On behalf of the nearly 14,000 Illinois members of the National Taxpayers Union, I urge you to oppose attempts to raise sales taxes to fund public transportation. Taxpayers should not be forced to pick up the tab for chronically mismanaged transit organizations that cannot balance a budget.
Officials from the Chicago Transit Authority (CTA), along with the Metra and Pace systems, insist that taxpayers need to cough up as much as $400 million extra or else suffer service cuts. CTA estimates next year's budget shortfall to be $150 million, much of it because of bungled pension policies for employees. This runaway fiscal recklessness has got to stop. A sales tax hike was already rejected back in September and even Governor Blagojevich, a fervent advocate of many revenue-raising schemes, opposes more sales taxes to fund transit. Elected officials around the nation have raised taxes in the past to make up for budget gaps caused by out-of-control spending, and Chicagoland residents shouldn't end up serving as the latest fiscal crutch in this sorry spectacle.
Even if sales taxes are raised, it will not address mass transit's fundamental flaws, chief among them its declining ridership. This is the result of basic demographic changes that cannot be altered by the stroke of a pen, no matter how much CTA might wish it could. Instead of the old model where workers live in the suburbs and commute into Chicago for work, more and more residents are commuting from suburb to suburb. Randal O'Toole from the Reason Foundation recently found that, from 1990 to 2000, Cook County lost 18,000 jobs while surrounding suburbs gained more than 300,000 jobs.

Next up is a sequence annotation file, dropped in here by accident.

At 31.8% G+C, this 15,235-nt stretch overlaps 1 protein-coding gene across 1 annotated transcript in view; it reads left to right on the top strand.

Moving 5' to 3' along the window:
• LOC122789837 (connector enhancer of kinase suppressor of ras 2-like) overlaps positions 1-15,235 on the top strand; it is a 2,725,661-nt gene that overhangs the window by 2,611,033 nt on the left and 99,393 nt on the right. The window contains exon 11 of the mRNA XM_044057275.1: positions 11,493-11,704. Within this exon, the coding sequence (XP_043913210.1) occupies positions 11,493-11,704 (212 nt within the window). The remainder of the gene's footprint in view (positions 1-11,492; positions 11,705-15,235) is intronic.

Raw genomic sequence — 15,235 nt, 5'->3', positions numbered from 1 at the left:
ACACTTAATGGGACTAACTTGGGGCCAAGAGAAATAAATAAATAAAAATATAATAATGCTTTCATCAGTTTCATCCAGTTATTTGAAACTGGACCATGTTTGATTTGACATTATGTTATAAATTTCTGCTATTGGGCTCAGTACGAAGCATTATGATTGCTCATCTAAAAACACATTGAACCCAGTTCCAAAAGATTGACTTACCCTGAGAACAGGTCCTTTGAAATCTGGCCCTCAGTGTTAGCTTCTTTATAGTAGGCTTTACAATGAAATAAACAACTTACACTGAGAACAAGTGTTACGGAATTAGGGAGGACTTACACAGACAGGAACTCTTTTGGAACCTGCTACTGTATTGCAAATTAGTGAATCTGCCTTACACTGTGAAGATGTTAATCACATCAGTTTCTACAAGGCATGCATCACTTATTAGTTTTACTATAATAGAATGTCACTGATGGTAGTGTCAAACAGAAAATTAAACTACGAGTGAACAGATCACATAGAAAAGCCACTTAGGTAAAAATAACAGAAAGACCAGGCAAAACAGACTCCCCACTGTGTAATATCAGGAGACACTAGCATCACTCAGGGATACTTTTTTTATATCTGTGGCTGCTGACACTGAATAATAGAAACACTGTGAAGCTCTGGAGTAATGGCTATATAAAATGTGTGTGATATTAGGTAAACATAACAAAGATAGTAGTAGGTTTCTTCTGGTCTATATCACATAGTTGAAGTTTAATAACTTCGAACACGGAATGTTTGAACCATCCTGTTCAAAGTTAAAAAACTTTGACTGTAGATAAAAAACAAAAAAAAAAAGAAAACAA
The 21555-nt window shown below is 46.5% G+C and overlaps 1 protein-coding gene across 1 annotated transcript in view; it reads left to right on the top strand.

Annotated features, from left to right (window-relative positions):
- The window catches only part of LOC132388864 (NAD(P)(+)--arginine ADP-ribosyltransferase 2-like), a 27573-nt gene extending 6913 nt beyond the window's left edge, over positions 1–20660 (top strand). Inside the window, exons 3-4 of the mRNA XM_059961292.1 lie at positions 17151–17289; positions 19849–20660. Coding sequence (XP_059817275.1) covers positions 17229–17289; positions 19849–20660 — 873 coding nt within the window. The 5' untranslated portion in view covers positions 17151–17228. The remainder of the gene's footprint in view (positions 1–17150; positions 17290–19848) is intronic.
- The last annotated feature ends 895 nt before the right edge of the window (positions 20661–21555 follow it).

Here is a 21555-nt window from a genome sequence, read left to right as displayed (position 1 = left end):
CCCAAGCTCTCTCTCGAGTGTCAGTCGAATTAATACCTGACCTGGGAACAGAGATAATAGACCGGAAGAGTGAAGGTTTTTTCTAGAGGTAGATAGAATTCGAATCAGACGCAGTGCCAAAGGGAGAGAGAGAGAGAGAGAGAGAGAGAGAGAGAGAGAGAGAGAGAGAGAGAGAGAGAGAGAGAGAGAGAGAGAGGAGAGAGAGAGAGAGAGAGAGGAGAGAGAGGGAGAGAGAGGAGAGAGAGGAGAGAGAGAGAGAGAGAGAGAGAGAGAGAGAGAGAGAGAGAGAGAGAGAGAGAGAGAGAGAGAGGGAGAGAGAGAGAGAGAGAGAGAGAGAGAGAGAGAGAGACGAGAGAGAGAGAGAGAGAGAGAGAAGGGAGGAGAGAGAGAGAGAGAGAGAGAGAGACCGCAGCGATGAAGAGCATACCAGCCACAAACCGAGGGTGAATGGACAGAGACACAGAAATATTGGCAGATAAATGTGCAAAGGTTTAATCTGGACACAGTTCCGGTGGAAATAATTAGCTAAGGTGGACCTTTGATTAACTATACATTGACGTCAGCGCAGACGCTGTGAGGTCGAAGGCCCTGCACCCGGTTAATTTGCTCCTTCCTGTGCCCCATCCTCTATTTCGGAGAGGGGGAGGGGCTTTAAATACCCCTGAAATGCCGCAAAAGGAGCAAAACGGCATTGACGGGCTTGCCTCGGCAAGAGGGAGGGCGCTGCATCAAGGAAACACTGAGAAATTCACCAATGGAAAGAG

This all plays into another underlying problem of public transit. While it looks fantastic on paper and enjoys conceptual support among more than a few voters, public transit doesn't work because only a fraction of people use it, despite the massive subsidies that continue to prop it up. Poll data suggests that citizens support public transit because they believe it will take more drivers off the highways that they travel everyday, not because they plan to use it themselves.
I urge you to oppose unwise efforts to place an even larger burden on overtaxed citizens. Our transit system would be better served if our leaders would cut wasteful spending instead of picking taxpayers' pockets. Only when the actual users of public transit are expected to pay for the associated costs, and the managers of the systems are held accountable to consumers, can some sort of sensible arrangement be reached.
Government Affairs Manager